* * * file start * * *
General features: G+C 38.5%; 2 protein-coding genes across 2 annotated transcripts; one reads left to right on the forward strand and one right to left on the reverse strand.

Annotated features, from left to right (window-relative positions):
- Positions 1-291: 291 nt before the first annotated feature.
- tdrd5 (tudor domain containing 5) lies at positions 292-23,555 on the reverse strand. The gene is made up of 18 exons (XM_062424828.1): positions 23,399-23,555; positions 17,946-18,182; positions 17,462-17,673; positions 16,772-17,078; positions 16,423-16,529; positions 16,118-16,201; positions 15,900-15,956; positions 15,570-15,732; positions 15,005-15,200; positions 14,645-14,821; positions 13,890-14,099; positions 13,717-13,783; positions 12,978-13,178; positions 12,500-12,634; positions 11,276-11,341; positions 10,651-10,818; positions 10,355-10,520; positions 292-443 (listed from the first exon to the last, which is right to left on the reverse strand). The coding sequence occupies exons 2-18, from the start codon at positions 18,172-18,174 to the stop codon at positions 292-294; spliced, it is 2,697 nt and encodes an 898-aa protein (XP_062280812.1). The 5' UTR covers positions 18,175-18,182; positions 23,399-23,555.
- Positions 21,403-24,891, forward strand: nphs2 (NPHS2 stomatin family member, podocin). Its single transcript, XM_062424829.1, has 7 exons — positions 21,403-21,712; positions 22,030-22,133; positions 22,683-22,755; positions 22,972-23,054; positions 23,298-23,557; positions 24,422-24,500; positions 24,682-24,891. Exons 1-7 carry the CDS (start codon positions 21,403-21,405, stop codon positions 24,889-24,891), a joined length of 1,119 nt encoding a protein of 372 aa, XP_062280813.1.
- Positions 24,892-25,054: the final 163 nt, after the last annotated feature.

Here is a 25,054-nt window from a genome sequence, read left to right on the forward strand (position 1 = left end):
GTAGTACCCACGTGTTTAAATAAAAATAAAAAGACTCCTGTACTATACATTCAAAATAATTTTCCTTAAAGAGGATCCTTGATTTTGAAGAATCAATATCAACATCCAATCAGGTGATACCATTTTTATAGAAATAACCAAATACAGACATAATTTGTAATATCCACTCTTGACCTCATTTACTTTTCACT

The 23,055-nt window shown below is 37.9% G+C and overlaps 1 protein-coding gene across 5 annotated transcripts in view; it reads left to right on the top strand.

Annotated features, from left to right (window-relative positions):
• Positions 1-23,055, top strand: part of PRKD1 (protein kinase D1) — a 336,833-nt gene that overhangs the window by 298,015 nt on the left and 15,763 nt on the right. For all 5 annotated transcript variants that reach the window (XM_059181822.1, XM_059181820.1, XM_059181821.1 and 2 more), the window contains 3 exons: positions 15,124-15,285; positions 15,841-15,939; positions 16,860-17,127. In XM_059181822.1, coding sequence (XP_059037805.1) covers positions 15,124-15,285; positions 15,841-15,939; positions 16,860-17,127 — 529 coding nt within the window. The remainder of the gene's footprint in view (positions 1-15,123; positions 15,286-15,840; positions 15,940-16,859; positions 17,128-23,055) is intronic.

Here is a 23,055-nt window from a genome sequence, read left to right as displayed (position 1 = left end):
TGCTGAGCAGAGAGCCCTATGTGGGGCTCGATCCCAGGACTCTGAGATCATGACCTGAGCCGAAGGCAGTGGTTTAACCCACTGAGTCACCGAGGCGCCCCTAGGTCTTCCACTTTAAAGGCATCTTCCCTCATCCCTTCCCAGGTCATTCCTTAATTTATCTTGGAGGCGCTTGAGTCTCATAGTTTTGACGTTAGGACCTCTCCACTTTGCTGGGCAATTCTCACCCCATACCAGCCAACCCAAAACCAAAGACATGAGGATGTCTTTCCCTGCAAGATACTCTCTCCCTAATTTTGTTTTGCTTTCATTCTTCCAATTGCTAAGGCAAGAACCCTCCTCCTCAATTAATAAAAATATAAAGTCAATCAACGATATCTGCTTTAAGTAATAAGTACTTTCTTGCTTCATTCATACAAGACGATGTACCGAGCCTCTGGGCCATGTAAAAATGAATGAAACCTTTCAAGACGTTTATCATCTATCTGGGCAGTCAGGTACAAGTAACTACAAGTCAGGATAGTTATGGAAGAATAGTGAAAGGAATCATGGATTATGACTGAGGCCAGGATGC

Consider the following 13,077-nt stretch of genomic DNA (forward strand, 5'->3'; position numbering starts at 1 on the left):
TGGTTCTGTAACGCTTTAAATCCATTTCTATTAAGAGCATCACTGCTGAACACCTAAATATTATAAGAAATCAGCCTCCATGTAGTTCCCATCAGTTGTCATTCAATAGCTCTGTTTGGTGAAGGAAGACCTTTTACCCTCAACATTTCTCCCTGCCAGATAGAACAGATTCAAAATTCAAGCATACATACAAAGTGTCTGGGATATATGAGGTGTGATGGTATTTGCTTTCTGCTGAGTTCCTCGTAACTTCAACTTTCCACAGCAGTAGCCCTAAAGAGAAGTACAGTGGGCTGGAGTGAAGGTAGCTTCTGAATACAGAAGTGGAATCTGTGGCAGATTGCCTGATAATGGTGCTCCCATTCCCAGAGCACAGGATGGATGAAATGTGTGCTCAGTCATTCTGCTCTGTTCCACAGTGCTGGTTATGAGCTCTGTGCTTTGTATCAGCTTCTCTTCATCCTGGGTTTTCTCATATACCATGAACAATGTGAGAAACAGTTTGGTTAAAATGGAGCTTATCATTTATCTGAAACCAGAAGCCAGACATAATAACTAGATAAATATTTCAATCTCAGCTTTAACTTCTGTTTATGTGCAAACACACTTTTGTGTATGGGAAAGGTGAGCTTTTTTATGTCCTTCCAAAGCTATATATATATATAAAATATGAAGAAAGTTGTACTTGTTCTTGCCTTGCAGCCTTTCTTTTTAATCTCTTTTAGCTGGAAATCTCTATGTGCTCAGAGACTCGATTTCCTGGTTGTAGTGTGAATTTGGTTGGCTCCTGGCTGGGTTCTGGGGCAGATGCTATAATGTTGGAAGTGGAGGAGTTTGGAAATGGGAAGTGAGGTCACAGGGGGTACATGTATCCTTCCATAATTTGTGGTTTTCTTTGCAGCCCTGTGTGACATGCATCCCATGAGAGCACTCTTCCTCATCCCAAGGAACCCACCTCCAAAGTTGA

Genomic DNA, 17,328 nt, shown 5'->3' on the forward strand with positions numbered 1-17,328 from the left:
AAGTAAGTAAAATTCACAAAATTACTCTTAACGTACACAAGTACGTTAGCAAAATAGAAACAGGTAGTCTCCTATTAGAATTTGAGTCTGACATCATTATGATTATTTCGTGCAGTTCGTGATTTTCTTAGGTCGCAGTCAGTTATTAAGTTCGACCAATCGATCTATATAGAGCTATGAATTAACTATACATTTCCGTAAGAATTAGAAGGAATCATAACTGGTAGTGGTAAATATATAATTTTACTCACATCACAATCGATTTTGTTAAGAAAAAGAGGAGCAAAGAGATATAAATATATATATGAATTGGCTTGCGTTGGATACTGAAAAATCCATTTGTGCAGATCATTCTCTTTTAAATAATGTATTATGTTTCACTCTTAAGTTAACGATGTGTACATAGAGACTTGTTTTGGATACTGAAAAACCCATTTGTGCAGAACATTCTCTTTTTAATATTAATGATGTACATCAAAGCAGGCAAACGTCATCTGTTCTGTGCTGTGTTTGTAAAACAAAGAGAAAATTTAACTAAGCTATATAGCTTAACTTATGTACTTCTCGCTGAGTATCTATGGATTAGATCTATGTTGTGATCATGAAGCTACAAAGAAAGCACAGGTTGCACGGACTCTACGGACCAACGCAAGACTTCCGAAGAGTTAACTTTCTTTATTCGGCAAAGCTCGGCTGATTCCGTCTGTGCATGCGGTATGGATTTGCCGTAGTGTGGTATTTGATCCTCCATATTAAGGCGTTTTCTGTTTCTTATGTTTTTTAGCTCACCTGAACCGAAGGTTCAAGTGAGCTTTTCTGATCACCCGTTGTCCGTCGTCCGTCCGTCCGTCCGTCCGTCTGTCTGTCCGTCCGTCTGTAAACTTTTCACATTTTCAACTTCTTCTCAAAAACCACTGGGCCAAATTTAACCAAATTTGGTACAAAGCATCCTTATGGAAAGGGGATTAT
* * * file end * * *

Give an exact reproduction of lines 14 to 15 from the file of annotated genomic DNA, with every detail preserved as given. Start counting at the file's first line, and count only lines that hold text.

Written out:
Consider the following 13,077-nt stretch of genomic DNA (forward strand, 5'->3'; position numbering starts at 1 on the left):
TGGTTCTGTAACGCTTTAAATCCATTTCTATTAAGAGCATCACTGCTGAACACCTAAATATTATAAGAAATCAGCCTCCATGTAGTTCCCATCAGTTGTCATTCAATAGCTCTGTTTGGTGAAGGAAGACCTTTTACCCTCAACATTTCTCCCTGCCAGATAGAACAGATTCAAAATTCAAGCATACATACAAAGTGTCTGGGATATATGAGGTGTGATGGTATTTGCTTTCTGCTGAGTTCCTCGTAACTTCAACTTTCCACAGCAGTAGCCCTAAAGAGAAGTACAGTGGGCTGGAGTGAAGGTAGCTTCTGAATACAGAAGTGGAATCTGTGGCAGATTGCCTGATAATGGTGCTCCCATTCCCAGAGCACAGGATGGATGAAATGTGTGCTCAGTCATTCTGCTCTGTTCCACAGTGCTGGTTATGAGCTCTGTGCTTTGTATCAGCTTCTCTTCATCCTGGGTTTTCTCATATACCATGAACAATGTGAGAAACAGTTTGGTTAAAATGGAGCTTATCATTTATCTGAAACCAGAAGCCAGACATAATAACTAGATAAATATTTCAATCTCAGCTTTAACTTCTGTTTATGTGCAAACACACTTTTGTGTATGGGAAAGGTGAGCTTTTTTATGTCCTTCCAAAGCTATATATATATATAAAATATGAAGAAAGTTGTACTTGTTCTTGCCTTGCAGCCTTTCTTTTTAATCTCTTTTAGCTGGAAATCTCTATGTGCTCAGAGACTCGATTTCCTGGTTGTAGTGTGAATTTGGTTGGCTCCTGGCTGGGTTCTGGGGCAGATGCTATAATGTTGGAAGTGGAGGAGTTTGGAAATGGGAAGTGAGGTCACAGGGGGTACATGTATCCTTCCATAATTTGTGGTTTTCTTTGCAGCCCTGTGTGACATGCATCCCATGAGAGCACTCTTCCTCATCCCAAGGAACCCACCTCCAAAGTTGA